There is only one more scripture I would refer to. It is Revelation 12. The “Man child” in this passage is Christ, but I greatly question if it means Christ only. I believe it embraces more than the blessed Lord Himself, because Christ shares everything with His beloved bride, and on the ground of this I apprehend that the Man child is Christ and the church. The woman—Israel—brought forth a “man child who was to rule all nations with a rod of iron: and her child was caught up unto God, and to His throne” (v. 5). Now to rule the nations with a rod of iron is the promise made to the overcomer, Thyatira (see Rev. 2:24). That is, the Lord associates His saints with Himself in the day when He takes His power and will rule and reign. When He does that, dear fellow-believer, you and I will be with Him, and therefore I apprehend that the taking up of the “man child” includes the church. The Lord has Himself gone up already. His bride—His church, who is one with Him—waits to be caught up to Him. This must take place before He can reign over the kingdoms of this world (11:15). Not till the church has gone up is the devil cast down, knowing that his time is short. It is then—I repeat, after the church has gone up—that “the great tribulation” will begin.

How precious, and how important also, is it, in view of all this, to get hold of the Lord’s word to Philadelphia—“I will keep thee out of the hour of trial... which shall try them that dwell on the earth.” The expression “dwell on the earth,” evidently means a class of people whose whole heart and thought and mind and object, will be here on earth. To dwell in heaven should surely be the characteristic of the saints at the present moment, and I am persuaded in the main your hearts are in heaven, dear fellow-saints, because your treasure is there. “Where your treasure is there will your heart be also.” Heavenly hopes and aspirations are ours, thank God, and we are waiting for the moment when the Lord will take us thither. If I have to wait for Antichrist to be manifested, and for the “tribulation” to set in, then I cannot be waiting for the Lord to come at any moment. But some may say: “That is only one scripture.” Is not one enough? One scripture tells me on the authority of the Lord Himself that the church shall not go through the tribulation. That one word from the blessed Lord Himself in glory is quite enough for me. I hope it is for you.

Now mark His next injunction. “I come quickly: hold that fast which thou hast, that no man take thy crown” (Rev. 3:11). Beloved brethren, to lose the hope of the church is fatal. I once heard a servant of God say: “If you cut off the top shoot of a tree it will arrest its growth, and if you give up the hope of the church—the immediate coming of the Lord, the return of the blessed Lord and Saviour at any moment—you will become worldly, and will incur spiritual death.” A true testimony that God, in His grace, keep us from losing our crown. Hold fast what you have got. Don’t give it up; and, more than that, may it be a living power in our souls, that we might be “like unto men that wait for their Lord.”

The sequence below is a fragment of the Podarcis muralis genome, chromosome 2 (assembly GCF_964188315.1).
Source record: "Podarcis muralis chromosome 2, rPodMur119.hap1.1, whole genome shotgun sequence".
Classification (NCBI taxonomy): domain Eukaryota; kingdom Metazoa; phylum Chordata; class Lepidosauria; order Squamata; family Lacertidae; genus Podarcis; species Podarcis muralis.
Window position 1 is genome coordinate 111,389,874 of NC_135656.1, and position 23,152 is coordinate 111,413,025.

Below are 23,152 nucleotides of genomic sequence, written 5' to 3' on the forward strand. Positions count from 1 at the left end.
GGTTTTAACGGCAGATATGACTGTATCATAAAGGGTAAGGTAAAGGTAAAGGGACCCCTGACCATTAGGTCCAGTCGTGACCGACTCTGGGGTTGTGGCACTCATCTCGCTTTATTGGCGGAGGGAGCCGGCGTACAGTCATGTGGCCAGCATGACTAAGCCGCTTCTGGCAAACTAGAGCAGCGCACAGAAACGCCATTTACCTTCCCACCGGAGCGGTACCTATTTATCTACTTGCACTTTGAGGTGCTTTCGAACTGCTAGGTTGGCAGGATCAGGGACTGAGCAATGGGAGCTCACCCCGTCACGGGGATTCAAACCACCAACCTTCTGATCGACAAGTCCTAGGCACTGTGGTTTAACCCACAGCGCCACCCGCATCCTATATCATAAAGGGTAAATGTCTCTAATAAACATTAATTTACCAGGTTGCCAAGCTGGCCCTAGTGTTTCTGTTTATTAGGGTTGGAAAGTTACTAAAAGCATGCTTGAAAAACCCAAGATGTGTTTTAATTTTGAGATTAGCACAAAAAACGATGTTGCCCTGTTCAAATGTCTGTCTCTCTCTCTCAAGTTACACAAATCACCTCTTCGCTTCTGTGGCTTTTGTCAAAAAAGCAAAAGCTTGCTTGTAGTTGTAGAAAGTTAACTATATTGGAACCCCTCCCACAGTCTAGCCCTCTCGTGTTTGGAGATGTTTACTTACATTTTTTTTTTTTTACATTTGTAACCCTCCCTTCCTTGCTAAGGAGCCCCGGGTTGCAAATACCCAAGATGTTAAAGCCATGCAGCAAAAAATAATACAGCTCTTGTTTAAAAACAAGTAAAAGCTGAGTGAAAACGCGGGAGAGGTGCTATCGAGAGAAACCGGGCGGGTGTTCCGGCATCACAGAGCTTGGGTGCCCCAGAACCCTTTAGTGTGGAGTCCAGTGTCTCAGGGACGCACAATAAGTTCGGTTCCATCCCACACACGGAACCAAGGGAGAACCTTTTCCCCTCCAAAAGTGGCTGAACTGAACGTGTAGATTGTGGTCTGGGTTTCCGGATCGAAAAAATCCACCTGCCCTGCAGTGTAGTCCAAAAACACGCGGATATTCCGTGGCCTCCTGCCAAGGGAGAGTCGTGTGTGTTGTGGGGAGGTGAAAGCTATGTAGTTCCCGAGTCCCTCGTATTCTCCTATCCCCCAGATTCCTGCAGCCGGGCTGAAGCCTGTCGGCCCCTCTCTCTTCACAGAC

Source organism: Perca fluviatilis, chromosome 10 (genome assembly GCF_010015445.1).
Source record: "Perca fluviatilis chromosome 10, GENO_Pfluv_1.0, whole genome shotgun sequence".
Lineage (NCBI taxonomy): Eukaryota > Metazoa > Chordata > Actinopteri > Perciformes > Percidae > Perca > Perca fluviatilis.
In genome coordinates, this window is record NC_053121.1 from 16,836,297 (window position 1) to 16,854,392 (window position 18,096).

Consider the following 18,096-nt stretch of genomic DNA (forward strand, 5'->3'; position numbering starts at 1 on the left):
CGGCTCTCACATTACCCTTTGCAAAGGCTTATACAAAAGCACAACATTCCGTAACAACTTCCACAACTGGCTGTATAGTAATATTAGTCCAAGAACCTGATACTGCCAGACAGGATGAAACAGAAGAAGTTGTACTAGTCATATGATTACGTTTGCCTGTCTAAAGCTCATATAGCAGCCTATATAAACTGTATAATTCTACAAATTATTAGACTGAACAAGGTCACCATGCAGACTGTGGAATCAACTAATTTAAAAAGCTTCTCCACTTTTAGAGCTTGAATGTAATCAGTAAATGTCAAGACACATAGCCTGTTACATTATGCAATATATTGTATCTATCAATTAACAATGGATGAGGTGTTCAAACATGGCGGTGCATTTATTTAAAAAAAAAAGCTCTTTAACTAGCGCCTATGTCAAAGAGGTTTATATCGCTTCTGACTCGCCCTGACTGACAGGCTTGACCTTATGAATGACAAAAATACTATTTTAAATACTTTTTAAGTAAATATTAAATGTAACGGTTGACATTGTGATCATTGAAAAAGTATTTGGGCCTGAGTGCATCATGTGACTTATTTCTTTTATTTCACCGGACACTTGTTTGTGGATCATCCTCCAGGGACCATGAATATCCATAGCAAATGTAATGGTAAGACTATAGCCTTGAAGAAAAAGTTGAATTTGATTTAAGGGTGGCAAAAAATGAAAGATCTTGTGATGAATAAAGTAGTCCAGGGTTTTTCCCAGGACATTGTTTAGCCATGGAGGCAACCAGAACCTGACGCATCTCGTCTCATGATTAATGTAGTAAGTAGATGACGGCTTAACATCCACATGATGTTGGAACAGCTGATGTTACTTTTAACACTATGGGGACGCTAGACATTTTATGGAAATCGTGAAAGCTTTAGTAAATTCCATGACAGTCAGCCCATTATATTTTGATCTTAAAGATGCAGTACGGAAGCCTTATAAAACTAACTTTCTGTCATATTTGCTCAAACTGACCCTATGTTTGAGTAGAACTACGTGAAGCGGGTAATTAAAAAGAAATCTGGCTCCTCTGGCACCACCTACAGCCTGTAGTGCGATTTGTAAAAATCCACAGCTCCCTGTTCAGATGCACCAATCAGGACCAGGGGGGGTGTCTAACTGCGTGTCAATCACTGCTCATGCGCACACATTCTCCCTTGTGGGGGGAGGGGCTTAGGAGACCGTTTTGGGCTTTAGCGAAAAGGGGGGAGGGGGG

How sweet is it to hear Him thrice say in the closing page of Scripture, “I come quickly” (Rev. 22:7, 12, 20). In verse 7, He adds: “Blessed is he that keepeth the sayings of the prophecy of this book.” If you see the world doomed to judgment you will keep clear of it. In verse 12 He adds: “My reward is with me, to give every man according as his work shall be.” This reward for little bits of service which He will then give to us should stimulate us now to serve Him till He come.

Lastly, He presents Himself as the coming One—the “Morning Star.” As soon as He presents Himself in this way, the Spirit and the bride with all affection respond. “The Spirit and the bride say, ‘Come’! And let him that heareth say ‘Come!’” and then, in the meantime, while waiting for Him, both Spirit and bride say to the thirsty world around, “Let him that is athirst come; and whosoever will, let him take of the water of life freely” (Rev. 22:17).

I believe the more earnestly we are waiting for the coming of the Lord, the more fervent and energetic we shall be in our service, and the more desirous we shall be to win hearts for Him. We shall want to tell out the charming message of His love, and what joy is it to see the living water drunk. With this gospel invitation the testimony of love closes, while His last words are, “Surely, I come quickly.” But there is a voice on earth that replies, it is the voice of the bride who loves Him, and she says, “Amen, even so, come, Lord Jesus.” God’s Book closes with that cry of affection from the bride on earth to the Bridegroom in heaven to come. Brethren, He is coming, and very soon. Let us all really look for Him day by day.